The Arizona Supreme Court has ruled 4-3 in favor of Brush & Nib Studio, a Phoenix-based invitation design house that refused to create wedding invitations for same-sex couples.
Wrote Justice Andrew Gould, for the court’s majority: “The rights of free speech and free exercise, so precious to this nation since its founding, are not limited to soft murmurings behind the doors of a person’s home or church, or private conversations with like-minded friends and family. These guarantees protect the right of every American to express their beliefs in public. This includes the right to create and sell words, paintings, and art that express a person’s sincere religious beliefs. With these fundamental principles in mind, today we hold that the City of Phoenix … cannot apply its Human Relations Ordinance … to force Joanna Duka and Breanna Koski, owners of Brush & Nib Studio, LC (“Brush & Nib”), to create custom wedding invitations celebrating same-sex wedding ceremonies in violation of their sincerely held religious beliefs. Duka, Koski, and Brush & Nib (“Plaintiffs”) have the right to refuse to express such messages under article 2, section 6 of the Arizona Constitution, as well as Arizona’s Free Exercise of Religion Act (“FERA”), A.R.S. § 41-1493.01.”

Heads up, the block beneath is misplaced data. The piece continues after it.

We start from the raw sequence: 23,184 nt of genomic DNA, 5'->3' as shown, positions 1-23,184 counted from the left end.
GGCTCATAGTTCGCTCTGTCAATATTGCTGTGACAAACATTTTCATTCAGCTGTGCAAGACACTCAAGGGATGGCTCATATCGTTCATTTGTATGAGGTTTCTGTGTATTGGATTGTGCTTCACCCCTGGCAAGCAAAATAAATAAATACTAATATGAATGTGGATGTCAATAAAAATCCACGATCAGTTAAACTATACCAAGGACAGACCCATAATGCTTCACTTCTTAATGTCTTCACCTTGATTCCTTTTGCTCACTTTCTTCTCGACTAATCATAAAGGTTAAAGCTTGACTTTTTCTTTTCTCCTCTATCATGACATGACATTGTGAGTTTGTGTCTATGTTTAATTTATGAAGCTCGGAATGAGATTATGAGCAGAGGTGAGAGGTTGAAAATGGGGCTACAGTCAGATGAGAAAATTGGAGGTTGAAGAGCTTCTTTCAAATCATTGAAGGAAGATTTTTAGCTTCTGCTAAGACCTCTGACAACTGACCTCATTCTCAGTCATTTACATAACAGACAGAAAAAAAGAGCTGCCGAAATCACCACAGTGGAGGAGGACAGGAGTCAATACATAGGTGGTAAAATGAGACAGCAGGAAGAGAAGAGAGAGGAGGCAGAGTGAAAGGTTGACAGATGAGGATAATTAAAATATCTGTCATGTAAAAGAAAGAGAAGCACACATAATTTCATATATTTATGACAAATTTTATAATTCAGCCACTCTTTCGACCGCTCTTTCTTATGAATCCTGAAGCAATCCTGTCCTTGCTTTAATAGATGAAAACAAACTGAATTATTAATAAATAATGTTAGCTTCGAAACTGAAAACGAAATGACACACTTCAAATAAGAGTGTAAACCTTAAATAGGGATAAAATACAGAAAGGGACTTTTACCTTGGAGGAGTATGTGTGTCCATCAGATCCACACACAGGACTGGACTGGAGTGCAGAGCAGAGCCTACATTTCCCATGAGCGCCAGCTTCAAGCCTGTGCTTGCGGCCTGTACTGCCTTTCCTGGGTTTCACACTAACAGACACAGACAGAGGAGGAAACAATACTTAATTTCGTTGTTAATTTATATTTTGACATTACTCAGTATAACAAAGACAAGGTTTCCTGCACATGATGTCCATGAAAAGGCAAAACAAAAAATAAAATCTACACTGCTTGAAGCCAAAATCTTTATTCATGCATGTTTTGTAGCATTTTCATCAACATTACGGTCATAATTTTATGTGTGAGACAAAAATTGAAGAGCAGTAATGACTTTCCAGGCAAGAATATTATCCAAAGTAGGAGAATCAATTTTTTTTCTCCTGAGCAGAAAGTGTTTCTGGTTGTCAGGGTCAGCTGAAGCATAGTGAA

The high court overruled an Arizona Court of Appeals ruling in July 2018 that Brush & Nib Studio in Phoenix must serve gay couples in response to the lawsuit, brought by Alliance Defending Freedom on behalf of Joanna Duka and Breanna Koski, the studio’s owners, who had not been asked to provide services by any gay couples, but were trying to preemptively assert their right to deny service on the basis of religious beliefs.
The Phoenix Business Journal reported: “Filed in 2016, the suit alleged that the non-discrimination order would force them to provide services would violate their freedoms of speech and conflict with their belief that marriage is between one man and one woman. Duka and Koski had attempted to override a city ordinance that protects LGBT people from discrimination. Filed in 2016, the suit alleged that the non-discrimination order would force them to provide services would violate their freedoms of speech and conflict with their belief that marriage is between one man and one woman.”